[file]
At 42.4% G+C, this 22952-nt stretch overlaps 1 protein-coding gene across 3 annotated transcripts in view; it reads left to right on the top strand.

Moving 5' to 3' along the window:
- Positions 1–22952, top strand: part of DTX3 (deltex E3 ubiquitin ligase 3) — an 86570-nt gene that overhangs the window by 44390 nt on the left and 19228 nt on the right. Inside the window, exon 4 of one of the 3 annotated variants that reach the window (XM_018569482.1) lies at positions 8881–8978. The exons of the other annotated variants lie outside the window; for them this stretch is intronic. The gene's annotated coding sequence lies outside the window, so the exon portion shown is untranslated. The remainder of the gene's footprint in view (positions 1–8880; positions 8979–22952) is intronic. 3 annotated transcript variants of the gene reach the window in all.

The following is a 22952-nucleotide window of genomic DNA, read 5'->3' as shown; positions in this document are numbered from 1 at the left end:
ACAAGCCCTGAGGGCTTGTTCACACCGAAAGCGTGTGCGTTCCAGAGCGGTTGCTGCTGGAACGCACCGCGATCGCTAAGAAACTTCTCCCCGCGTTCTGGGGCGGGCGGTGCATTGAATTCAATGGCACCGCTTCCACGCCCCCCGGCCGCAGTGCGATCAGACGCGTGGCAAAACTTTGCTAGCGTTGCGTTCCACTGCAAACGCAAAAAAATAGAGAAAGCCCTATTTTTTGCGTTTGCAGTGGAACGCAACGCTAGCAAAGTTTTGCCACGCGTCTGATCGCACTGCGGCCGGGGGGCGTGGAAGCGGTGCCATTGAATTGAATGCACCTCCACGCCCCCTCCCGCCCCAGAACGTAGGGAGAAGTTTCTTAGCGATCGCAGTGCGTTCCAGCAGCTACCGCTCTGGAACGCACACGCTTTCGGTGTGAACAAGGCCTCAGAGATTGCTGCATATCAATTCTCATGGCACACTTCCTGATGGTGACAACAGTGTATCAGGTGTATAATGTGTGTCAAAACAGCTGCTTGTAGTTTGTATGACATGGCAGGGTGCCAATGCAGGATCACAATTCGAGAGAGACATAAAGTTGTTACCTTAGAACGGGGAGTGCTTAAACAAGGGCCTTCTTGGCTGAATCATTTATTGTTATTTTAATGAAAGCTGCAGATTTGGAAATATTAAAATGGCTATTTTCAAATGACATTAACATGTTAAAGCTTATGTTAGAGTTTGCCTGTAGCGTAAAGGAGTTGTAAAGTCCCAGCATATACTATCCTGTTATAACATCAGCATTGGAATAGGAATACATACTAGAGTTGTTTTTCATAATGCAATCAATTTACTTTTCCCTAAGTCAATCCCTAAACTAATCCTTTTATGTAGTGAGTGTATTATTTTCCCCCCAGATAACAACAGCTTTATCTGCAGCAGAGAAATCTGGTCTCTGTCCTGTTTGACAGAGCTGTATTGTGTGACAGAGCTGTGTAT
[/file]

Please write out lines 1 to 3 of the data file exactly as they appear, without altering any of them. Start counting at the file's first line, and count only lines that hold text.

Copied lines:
At 42.4% G+C, this 22952-nt stretch overlaps 1 protein-coding gene across 3 annotated transcripts in view; it reads left to right on the top strand.

Moving 5' to 3' along the window:
- Positions 1–22952, top strand: part of DTX3 (deltex E3 ubiquitin ligase 3) — an 86570-nt gene that overhangs the window by 44390 nt on the left and 19228 nt on the right. Inside the window, exon 4 of one of the 3 annotated variants that reach the window (XM_018569482.1) lies at positions 8881–8978. The exons of the other annotated variants lie outside the window; for them this stretch is intronic. The gene's annotated coding sequence lies outside the window, so the exon portion shown is untranslated. The remainder of the gene's footprint in view (positions 1–8880; positions 8979–22952) is intronic. 3 annotated transcript variants of the gene reach the window in all.